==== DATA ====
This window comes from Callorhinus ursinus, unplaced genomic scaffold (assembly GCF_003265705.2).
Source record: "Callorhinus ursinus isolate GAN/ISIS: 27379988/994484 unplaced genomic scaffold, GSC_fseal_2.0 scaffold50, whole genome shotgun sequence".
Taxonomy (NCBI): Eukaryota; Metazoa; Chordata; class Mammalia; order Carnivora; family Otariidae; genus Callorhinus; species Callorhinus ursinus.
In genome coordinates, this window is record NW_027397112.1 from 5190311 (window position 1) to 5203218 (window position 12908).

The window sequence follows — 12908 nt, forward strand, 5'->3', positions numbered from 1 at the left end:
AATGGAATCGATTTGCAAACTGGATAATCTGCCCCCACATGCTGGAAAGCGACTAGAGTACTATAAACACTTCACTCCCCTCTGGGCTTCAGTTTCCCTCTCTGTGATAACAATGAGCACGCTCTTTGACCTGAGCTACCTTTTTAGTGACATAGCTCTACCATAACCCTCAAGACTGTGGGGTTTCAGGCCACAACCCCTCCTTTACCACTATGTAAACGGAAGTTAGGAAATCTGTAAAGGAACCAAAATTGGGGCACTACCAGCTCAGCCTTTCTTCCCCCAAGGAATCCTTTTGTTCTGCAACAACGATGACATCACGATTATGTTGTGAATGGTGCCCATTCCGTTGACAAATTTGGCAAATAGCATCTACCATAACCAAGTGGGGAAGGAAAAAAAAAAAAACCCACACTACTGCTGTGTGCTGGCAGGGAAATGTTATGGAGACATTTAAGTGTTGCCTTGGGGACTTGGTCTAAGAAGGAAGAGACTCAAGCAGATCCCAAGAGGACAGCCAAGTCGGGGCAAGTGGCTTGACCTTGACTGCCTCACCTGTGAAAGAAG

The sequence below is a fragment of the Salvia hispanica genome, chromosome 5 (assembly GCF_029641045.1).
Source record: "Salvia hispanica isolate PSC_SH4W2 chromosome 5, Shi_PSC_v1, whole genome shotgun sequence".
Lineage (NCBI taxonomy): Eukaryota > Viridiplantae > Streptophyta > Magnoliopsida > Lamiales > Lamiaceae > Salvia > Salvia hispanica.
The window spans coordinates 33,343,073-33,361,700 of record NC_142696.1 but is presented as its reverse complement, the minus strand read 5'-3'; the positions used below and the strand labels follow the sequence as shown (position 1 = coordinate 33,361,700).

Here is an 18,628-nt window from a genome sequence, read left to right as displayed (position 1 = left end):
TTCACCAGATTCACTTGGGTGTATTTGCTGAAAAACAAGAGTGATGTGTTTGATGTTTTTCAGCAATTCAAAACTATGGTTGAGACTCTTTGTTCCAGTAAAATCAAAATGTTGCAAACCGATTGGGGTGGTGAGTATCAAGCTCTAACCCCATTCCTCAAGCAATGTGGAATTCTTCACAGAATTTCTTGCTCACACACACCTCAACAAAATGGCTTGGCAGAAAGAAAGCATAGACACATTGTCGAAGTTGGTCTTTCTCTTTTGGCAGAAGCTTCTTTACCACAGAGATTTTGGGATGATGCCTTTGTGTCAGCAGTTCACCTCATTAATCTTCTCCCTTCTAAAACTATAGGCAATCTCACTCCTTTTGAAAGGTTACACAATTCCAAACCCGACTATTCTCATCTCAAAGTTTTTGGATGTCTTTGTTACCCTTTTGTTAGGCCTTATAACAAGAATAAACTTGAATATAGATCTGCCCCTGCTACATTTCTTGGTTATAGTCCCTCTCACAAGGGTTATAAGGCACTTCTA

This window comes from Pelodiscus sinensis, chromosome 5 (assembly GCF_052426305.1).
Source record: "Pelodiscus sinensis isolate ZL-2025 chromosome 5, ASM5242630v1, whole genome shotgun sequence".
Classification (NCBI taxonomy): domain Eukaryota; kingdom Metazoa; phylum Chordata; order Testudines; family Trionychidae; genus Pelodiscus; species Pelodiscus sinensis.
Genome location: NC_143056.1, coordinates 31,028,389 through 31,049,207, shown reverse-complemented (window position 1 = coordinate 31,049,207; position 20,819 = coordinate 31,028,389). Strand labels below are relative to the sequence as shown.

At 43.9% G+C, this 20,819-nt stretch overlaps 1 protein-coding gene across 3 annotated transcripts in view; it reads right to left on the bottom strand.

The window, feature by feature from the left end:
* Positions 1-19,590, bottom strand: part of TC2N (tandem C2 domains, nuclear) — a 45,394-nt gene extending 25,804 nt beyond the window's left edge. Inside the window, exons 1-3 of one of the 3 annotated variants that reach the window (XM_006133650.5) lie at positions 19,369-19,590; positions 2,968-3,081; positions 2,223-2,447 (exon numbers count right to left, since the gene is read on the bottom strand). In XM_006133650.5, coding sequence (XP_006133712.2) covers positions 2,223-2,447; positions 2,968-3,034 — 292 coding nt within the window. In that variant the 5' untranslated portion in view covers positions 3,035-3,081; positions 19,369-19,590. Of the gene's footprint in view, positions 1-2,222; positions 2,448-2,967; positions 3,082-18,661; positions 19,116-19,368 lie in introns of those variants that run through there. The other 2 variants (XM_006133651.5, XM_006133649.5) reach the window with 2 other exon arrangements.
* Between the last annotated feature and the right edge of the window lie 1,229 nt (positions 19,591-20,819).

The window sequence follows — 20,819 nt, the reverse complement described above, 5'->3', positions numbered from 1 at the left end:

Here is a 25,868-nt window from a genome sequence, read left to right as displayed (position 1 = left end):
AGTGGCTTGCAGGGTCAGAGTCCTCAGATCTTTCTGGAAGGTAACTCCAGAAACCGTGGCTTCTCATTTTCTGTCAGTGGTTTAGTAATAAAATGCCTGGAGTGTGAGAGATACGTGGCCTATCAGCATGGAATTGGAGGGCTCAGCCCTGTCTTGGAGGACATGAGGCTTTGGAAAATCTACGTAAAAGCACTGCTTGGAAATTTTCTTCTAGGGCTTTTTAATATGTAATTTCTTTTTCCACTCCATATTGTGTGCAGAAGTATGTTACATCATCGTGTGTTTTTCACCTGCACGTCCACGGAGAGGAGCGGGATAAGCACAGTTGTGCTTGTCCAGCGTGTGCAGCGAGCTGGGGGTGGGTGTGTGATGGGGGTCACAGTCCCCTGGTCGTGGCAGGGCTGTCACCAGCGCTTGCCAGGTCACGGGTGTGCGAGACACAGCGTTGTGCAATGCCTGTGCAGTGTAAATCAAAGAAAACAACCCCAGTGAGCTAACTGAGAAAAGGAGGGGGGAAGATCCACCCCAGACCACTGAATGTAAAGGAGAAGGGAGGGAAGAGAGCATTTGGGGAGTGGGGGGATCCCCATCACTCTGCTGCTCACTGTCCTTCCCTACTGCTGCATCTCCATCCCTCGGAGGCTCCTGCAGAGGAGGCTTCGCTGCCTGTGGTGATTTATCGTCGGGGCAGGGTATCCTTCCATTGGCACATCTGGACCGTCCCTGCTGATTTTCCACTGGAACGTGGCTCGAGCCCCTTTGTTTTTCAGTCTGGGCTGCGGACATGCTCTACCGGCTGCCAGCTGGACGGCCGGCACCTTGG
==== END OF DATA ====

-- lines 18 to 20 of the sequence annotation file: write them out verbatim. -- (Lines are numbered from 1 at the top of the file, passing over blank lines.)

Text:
The window, feature by feature from the left end:
* Positions 1-19,590, bottom strand: part of TC2N (tandem C2 domains, nuclear) — a 45,394-nt gene extending 25,804 nt beyond the window's left edge. Inside the window, exons 1-3 of one of the 3 annotated variants that reach the window (XM_006133650.5) lie at positions 19,369-19,590; positions 2,968-3,081; positions 2,223-2,447 (exon numbers count right to left, since the gene is read on the bottom strand). In XM_006133650.5, coding sequence (XP_006133712.2) covers positions 2,223-2,447; positions 2,968-3,034 — 292 coding nt within the window. In that variant the 5' untranslated portion in view covers positions 3,035-3,081; positions 19,369-19,590. Of the gene's footprint in view, positions 1-2,222; positions 2,448-2,967; positions 3,082-18,661; positions 19,116-19,368 lie in introns of those variants that run through there. The other 2 variants (XM_006133651.5, XM_006133649.5) reach the window with 2 other exon arrangements.
* Between the last annotated feature and the right edge of the window lie 1,229 nt (positions 19,591-20,819).